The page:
A large recent RCT suggested that low dose tacrolimus, combined with MMF and steroids with an IL2-RA as induction was superior at 12 months in terms of graft function, graft survival and acute rejection rate to either standard or low dose ciclosporin in low immunological risk KTRs17, 18. There are concerns over the early nephrotoxic effects of CNIs but whether these observations extend to lower doses and levels is unknown. To date no alternative to CNIs has been shown to improve either early or late graft outcomes.

Induction therapy plus low-dose tacrolimus, MMF and corticosteroids, have produced the lowest rates of acute rejection, best graft function, and best graft survival17. Compared with placebo and azathioprine, MMF reduces the risk of acute rejection 19, 20

The evidence comparing MMF to placebo consistently demonstrates lower rates of acute rejection on MMF but at the expense of increased bone marrow suppression and increased opportunistic infection rates. There is limited evidence comparing MMF to azathioprine. Despite conflicting results there is significant evidence for reduced rejection rates but not for improved graft survival or graft function 21. Absolute numbers of patients with gastrointestinal side effects are higher with MMF though this is not significant. There is limited evidence that mycophenolate sodium (Myfortic®) leads to a reduced incidence of GI side effects compared to Mycophenolate Mofetil22.

Steroids have a well-documented adverse event profile, which has heightened interest in steroid withdrawal and avoidance regimes. Whether low dose prednisolone (e.g. 5mg daily) is associated with a similar adverse profile is unknown. The majority of accumulated trial evidence in renal transplantation has involved steroid-containing regimes, and there is a relative paucity of data in steroid withdrawal/avoidance. Steroid withdrawal studies later than one month after transplantation generally show increased rejection rates. Early withdrawal and avoidance studies show increased acute rejection rates but without an effect on graft survival 23-25. Long-term follow up is required to fully assess these effects. It is clear that close vigilance is required with steroid-avoidance regimes since acute rejection rates will probably be higher. Patients who do reject should probably be maintained on long-term oral steroids26. There are no differences in graft survival between patients treated with or without maintenance corticosteroids beyond the first week after kidney transplantation and avoidance beyond the first week after kidney transplantation reduces adverse effects.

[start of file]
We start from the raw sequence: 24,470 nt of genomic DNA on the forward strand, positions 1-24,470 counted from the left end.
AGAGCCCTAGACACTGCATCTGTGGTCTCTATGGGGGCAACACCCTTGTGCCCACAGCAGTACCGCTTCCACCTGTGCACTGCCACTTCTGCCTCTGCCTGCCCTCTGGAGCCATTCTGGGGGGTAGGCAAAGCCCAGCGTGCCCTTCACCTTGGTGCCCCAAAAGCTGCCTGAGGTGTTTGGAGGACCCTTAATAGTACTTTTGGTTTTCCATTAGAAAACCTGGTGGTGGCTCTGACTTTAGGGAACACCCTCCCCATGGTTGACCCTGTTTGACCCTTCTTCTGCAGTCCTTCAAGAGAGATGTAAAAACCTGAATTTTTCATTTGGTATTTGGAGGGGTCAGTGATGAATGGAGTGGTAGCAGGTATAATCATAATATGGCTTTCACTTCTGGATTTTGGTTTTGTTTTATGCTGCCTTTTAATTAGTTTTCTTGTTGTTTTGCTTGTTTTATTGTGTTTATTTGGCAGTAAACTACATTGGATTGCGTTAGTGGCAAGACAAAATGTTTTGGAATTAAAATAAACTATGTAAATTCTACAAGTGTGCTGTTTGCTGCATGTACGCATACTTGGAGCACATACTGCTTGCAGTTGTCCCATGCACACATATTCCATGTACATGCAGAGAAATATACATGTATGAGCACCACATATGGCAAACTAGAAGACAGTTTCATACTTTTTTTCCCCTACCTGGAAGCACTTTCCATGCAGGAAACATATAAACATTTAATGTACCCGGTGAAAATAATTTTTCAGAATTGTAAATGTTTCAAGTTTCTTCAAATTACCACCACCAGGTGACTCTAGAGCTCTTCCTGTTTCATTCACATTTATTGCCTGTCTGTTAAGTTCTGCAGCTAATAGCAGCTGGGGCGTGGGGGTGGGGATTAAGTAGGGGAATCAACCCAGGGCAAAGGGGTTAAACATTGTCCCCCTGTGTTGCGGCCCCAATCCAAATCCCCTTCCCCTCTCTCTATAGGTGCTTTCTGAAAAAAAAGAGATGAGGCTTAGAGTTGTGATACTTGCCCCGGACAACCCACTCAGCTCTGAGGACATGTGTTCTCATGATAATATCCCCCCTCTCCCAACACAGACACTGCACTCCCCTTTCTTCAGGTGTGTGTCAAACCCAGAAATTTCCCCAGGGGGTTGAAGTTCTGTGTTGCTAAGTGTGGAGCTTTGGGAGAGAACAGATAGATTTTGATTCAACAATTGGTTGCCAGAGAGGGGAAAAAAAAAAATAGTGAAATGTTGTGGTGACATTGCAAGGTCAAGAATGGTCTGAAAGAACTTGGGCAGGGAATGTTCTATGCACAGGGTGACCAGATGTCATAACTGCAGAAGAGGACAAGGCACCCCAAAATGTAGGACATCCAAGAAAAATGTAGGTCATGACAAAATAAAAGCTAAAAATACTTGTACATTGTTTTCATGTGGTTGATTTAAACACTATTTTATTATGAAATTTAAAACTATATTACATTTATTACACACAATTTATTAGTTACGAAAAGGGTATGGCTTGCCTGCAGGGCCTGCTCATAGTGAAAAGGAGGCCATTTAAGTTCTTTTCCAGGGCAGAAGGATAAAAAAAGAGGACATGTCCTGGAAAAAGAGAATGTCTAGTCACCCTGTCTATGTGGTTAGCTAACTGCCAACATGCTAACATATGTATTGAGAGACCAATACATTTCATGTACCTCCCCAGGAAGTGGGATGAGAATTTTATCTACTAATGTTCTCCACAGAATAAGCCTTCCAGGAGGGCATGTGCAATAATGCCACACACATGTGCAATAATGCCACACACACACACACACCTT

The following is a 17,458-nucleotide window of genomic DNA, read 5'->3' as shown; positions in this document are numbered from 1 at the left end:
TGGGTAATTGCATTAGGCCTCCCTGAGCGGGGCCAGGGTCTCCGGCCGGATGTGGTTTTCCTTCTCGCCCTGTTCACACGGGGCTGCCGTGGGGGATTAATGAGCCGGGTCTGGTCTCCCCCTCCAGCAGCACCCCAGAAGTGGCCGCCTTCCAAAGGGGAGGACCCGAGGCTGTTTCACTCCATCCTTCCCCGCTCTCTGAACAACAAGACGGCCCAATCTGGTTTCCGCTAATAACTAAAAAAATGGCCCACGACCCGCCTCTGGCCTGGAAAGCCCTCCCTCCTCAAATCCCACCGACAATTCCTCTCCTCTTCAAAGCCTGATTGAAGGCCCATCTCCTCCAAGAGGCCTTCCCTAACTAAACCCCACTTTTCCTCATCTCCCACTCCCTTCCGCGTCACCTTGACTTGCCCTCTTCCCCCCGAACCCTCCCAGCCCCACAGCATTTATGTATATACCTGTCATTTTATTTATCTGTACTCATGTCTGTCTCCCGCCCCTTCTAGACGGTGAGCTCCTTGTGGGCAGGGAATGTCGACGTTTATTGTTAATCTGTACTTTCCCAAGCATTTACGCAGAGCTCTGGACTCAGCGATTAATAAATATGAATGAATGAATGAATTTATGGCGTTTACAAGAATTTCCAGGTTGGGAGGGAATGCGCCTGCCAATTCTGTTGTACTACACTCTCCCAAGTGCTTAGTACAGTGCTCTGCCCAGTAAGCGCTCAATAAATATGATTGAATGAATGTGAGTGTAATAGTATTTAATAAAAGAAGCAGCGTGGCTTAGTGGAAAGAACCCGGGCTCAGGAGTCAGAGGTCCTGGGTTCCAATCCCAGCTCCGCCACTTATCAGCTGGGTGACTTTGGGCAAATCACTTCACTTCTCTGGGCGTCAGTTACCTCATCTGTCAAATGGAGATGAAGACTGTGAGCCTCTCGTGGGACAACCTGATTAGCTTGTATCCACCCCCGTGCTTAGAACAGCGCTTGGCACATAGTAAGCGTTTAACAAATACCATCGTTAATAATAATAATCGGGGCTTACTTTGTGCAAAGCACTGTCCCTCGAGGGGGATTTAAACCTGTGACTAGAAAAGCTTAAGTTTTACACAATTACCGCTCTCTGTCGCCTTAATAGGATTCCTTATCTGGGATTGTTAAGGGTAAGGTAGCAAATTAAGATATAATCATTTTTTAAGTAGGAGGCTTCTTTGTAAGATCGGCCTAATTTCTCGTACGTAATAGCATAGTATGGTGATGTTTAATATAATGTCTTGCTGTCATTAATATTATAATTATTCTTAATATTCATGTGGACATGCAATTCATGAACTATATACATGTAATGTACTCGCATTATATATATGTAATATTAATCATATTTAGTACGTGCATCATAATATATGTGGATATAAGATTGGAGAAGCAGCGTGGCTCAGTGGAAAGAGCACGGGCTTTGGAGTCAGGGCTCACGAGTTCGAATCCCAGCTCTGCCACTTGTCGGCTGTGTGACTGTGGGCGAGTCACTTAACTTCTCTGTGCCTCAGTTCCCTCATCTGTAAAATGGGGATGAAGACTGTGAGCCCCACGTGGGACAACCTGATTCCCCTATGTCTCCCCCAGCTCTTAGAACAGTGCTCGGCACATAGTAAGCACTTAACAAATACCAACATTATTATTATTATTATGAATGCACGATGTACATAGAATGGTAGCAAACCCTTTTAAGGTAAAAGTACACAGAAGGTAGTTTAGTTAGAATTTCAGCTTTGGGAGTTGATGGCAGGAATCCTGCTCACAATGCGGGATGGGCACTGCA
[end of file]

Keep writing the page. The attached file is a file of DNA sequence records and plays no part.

Higher doses of CNIs are required during the first three months when the recipient’s immune response is receiving the most allostimulation. There is theoretically a good reason to reduce the immunosuppressive load after this time to reduce the incidence of drug-related adverse effects (i.e. reduce CNI target levels). Analysis of RCTs has shown that CNI withdrawal leads to higher rejection rates without any improvement in graft survival. Comparison of lower dose CNI regimes with higher doses have generally shown little difference in outcomes27 but in some cases better renal function has been attained. Those seeking a fuller discussion of these studies are referred to the 2009 KDIGO guidelines1.

While there is some evidence that m-TORi can allow reduced doses of CNIs and better graft function at one year after transplantation there are problems with tolerability of these agents and higher rejection rates28. The exact role of m-TORi use in the early stages after transplantation requires further study, but higher rates of lymphocoele, poor tolerability and poor wound healing are reported29

Guideline 3.11 – KTR: Monitoring of Immunosuppression

We suggest that long-term monitoring of immunosuppression levels is required as follows:

  • Tacrolimus and ciclosporin levels should be monitored. The initial frequency should be three times a week. Levels should also be checked when any medication with possible interactions is prescribed, the dosage is changed, the formulation is changed or when there is unexplained graft dysfunction. (2C)
  • Tacrolimus should be monitored by the C0 trough level, while ciclosporin can be monitored by either C0 or C2 level (2C)
  • Tacrolimus and ciclosporin levels should be available within 24 hours of taking blood samples in the first three months after transplantation. (2D)